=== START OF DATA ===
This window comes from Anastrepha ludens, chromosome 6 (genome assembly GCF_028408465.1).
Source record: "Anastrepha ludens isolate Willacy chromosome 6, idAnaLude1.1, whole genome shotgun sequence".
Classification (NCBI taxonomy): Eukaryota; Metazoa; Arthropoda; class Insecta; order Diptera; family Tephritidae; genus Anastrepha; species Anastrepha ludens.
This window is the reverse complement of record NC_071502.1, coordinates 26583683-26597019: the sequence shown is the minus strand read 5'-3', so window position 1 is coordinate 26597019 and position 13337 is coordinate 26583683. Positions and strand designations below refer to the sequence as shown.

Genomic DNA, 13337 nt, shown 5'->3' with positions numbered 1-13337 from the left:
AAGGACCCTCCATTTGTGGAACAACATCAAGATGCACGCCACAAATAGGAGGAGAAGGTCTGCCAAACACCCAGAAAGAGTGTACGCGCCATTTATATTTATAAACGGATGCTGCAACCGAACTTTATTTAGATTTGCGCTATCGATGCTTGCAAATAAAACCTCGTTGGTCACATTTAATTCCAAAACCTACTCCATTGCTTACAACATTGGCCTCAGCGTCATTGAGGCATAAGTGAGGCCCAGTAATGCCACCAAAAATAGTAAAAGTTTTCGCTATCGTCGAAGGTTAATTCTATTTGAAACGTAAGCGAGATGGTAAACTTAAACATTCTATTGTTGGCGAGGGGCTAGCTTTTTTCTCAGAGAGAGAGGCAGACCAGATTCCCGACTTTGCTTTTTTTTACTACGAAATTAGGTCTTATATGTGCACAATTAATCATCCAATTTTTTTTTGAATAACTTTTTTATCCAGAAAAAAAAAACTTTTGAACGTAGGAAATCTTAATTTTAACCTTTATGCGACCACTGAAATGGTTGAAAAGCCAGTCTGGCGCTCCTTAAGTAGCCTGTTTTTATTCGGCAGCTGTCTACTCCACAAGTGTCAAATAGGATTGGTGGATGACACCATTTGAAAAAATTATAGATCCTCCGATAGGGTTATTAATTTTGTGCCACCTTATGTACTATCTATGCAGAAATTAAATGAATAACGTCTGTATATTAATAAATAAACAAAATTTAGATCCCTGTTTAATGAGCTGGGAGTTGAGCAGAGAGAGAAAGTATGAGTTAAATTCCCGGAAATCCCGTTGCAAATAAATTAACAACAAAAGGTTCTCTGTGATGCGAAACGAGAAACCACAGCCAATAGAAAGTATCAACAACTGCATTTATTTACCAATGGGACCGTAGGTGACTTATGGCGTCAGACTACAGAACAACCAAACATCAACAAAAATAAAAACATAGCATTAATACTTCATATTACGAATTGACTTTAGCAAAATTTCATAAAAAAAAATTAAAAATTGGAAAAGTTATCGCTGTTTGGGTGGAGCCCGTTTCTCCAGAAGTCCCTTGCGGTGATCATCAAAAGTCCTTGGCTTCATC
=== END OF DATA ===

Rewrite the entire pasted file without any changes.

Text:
This window comes from Anastrepha ludens, chromosome 6 (genome assembly GCF_028408465.1).
Source record: "Anastrepha ludens isolate Willacy chromosome 6, idAnaLude1.1, whole genome shotgun sequence".
Classification (NCBI taxonomy): Eukaryota; Metazoa; Arthropoda; class Insecta; order Diptera; family Tephritidae; genus Anastrepha; species Anastrepha ludens.
This window is the reverse complement of record NC_071502.1, coordinates 26583683-26597019: the sequence shown is the minus strand read 5'-3', so window position 1 is coordinate 26597019 and position 13337 is coordinate 26583683. Positions and strand designations below refer to the sequence as shown.

Genomic DNA, 13337 nt, shown 5'->3' with positions numbered 1-13337 from the left:
AAGGACCCTCCATTTGTGGAACAACATCAAGATGCACGCCACAAATAGGAGGAGAAGGTCTGCCAAACACCCAGAAAGAGTGTACGCGCCATTTATATTTATAAACGGATGCTGCAACCGAACTTTATTTAGATTTGCGCTATCGATGCTTGCAAATAAAACCTCGTTGGTCACATTTAATTCCAAAACCTACTCCATTGCTTACAACATTGGCCTCAGCGTCATTGAGGCATAAGTGAGGCCCAGTAATGCCACCAAAAATAGTAAAAGTTTTCGCTATCGTCGAAGGTTAATTCTATTTGAAACGTAAGCGAGATGGTAAACTTAAACATTCTATTGTTGGCGAGGGGCTAGCTTTTTTCTCAGAGAGAGAGGCAGACCAGATTCCCGACTTTGCTTTTTTTTACTACGAAATTAGGTCTTATATGTGCACAATTAATCATCCAATTTTTTTTTGAATAACTTTTTTATCCAGAAAAAAAAAACTTTTGAACGTAGGAAATCTTAATTTTAACCTTTATGCGACCACTGAAATGGTTGAAAAGCCAGTCTGGCGCTCCTTAAGTAGCCTGTTTTTATTCGGCAGCTGTCTACTCCACAAGTGTCAAATAGGATTGGTGGATGACACCATTTGAAAAAATTATAGATCCTCCGATAGGGTTATTAATTTTGTGCCACCTTATGTACTATCTATGCAGAAATTAAATGAATAACGTCTGTATATTAATAAATAAACAAAATTTAGATCCCTGTTTAATGAGCTGGGAGTTGAGCAGAGAGAGAAAGTATGAGTTAAATTCCCGGAAATCCCGTTGCAAATAAATTAACAACAAAAGGTTCTCTGTGATGCGAAACGAGAAACCACAGCCAATAGAAAGTATCAACAACTGCATTTATTTACCAATGGGACCGTAGGTGACTTATGGCGTCAGACTACAGAACAACCAAACATCAACAAAAATAAAAACATAGCATTAATACTTCATATTACGAATTGACTTTAGCAAAATTTCATAAAAAAAAATTAAAAATTGGAAAAGTTATCGCTGTTTGGGTGGAGCCCGTTTCTCCAGAAGTCCCTTGCGGTGATCATCAAAAGTCCTTGGCTTCATC